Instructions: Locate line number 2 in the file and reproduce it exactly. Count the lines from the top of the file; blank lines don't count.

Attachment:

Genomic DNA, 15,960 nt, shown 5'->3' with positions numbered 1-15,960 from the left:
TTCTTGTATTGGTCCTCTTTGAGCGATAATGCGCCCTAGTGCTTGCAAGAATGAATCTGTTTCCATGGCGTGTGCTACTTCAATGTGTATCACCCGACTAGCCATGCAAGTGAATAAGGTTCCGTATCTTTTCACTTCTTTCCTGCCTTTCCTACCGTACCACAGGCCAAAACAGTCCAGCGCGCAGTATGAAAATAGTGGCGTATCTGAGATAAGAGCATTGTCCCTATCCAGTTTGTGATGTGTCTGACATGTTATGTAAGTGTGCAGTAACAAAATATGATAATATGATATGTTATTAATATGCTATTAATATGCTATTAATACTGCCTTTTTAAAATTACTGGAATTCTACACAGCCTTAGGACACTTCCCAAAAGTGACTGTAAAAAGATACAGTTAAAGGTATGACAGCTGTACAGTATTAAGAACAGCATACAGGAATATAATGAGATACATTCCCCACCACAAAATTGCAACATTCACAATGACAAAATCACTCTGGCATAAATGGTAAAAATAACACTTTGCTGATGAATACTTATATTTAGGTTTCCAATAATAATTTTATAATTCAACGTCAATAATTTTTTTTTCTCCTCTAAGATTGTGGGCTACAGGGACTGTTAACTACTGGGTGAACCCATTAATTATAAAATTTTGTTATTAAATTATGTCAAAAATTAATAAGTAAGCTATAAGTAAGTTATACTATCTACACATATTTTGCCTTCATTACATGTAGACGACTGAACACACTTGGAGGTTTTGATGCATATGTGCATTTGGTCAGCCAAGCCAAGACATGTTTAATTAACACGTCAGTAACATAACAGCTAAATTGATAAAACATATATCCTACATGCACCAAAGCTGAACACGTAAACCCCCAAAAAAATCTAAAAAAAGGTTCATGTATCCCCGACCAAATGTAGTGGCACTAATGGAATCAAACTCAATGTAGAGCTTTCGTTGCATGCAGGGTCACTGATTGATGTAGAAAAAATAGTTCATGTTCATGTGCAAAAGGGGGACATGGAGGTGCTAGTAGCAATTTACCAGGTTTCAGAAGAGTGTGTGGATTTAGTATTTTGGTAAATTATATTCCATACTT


TTCTTGTATTGGTCCTCTTTGAGCGATAATGCGCCCTAGTGCTTGCAAGAATGAATCTGTTTCCATGGCGTGTGCTACTTCAATGTGTATCACCCGACTAGCCATGCAAGTGAATAAGGTTCCGTATCTTTTCACTTCTTTCCTGCCTTTCCTACCGTACCACAGGCCAAAACAGTCCAGCGCGCAGTATGAAAATAGTGGCGTATCTGAGATAAGAGCATTGTCCCTATCCAGTTTGTGATGTGTCTGACATGTTATGTAAGTGTGCAGTAACAAAATATGATAATATGATATGTTATTAATATGCTATTAATATGCTATTAATACTGCCTTTTTAAAATTACTGGAATTCTACACAGCCTTAGGACACTTCCCAAAAGTGACTGTAAAAAGATACAGTTAAAGGTATGACAGCTGTACAGTATTAAGAACAGCATACAGGAATATAATGAGATACATTCCCCACCACAAAATTGCAACATTCACAATGACAAAATCACTCTGGCATAAATGGTAAAAATAACACTTTGCTGATGAATACTTATATTTAGGTTTCCAATAATAATTTTATAATTCAACGTCAATAATTTTTTTTTCTCCTCTAAGATTGTGGGCTACAGGGACTGTTAACTACTGGGTGAACCCATTAATTATAAAATTTTGTTATTAAATTATGTCAAAAATTAATAAGTAAGCTATAAGTAAGTTATACTATCTACACATATTTTGCCTTCATTACATGTAGACGACTGAACACACTTGGAGGTTTTGATGCATATGTGCATTTGGTCAGCCAAGCCAAGACATGTTTAATTAACACGTCAGTAACATAACAGCTAAATTGATAAAACATATATCCTACATGCACCAAAGCTGAACACGTAAACCCCCAAAAAAATCTAAAAAAAGGTTCATGTATCCCCGACCAAATGTAGTGGCACTAATGGAATCAAACTCAATGTAGAGCTTTCGTTGCATGCAGGGTCACTGATTGATGTAGAAAAAATAGTTCATGTTCATGTGCAAAAGGGGGACATGGAGGTGCTAGTAGCAATTTACCAGGTTTCAGAAGAGTGTGTGGATTTAGTATTTTGGTAAATTATATTCCATACTT